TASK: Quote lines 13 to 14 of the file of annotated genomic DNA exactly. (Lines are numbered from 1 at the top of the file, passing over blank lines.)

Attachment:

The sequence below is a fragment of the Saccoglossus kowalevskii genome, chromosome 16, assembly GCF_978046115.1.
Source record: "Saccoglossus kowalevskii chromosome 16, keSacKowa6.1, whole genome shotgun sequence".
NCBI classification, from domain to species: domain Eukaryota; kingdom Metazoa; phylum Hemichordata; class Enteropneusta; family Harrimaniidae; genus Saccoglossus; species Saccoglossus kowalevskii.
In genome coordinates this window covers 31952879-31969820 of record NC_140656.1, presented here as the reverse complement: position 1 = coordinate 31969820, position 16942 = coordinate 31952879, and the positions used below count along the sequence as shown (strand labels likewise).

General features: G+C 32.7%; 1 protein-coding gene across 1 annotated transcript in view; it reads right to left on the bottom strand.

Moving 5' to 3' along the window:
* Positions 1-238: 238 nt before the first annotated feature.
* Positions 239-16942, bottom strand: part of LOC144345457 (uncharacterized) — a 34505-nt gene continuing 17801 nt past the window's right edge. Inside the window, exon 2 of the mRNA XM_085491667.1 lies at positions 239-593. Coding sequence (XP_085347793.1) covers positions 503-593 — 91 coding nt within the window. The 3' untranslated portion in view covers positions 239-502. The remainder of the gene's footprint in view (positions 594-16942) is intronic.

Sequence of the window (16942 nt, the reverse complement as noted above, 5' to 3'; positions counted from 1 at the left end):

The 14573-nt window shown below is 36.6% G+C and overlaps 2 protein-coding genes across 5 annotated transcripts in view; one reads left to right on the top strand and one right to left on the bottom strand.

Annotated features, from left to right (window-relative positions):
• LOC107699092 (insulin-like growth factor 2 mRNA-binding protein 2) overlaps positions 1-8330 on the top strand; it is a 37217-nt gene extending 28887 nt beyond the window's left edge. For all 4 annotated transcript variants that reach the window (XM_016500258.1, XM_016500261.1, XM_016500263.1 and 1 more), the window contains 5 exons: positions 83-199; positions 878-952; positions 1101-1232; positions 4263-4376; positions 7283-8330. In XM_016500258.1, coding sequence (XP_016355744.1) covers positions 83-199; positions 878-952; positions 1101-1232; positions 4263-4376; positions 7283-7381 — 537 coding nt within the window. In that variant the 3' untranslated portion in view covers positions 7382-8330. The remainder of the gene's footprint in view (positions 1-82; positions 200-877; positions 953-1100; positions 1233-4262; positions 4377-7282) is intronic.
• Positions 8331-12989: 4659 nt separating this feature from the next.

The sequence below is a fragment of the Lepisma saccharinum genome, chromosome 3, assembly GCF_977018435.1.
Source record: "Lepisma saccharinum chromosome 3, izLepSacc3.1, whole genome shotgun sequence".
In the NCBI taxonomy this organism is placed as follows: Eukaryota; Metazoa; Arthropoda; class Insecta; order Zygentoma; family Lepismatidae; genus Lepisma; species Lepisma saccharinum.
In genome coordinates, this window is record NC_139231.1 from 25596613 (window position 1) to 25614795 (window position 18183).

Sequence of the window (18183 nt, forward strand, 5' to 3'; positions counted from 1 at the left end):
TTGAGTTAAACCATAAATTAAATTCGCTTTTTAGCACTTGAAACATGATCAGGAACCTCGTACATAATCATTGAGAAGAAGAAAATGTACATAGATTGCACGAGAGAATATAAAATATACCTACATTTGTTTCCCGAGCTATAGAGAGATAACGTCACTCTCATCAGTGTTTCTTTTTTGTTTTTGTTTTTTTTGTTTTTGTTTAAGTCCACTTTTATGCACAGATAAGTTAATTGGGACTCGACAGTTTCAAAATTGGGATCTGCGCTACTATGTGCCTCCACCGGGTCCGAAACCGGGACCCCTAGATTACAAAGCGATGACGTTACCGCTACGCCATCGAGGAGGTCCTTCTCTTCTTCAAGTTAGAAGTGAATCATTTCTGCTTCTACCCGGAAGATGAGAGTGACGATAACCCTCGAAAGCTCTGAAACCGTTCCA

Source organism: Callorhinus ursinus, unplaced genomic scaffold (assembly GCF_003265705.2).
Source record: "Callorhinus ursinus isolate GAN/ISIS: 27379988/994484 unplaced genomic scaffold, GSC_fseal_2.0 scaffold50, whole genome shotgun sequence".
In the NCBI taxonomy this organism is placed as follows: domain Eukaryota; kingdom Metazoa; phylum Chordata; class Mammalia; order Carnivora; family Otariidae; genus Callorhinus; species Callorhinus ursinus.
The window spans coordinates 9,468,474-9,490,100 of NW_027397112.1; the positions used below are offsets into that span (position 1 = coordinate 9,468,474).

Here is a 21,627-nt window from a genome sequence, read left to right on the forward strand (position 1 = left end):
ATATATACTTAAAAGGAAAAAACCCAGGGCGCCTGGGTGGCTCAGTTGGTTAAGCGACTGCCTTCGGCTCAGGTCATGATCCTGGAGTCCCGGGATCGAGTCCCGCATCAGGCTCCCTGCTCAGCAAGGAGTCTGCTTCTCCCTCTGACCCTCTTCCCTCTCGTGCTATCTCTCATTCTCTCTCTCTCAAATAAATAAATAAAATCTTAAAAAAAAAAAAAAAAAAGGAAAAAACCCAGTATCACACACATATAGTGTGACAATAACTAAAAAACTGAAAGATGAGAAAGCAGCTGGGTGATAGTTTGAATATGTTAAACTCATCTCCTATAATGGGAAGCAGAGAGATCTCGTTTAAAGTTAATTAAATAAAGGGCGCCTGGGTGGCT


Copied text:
• Positions 8331-12989: 4659 nt separating this feature from the next.

The sequence below is a fragment of the Lepisma saccharinum genome, chromosome 3, assembly GCF_977018435.1.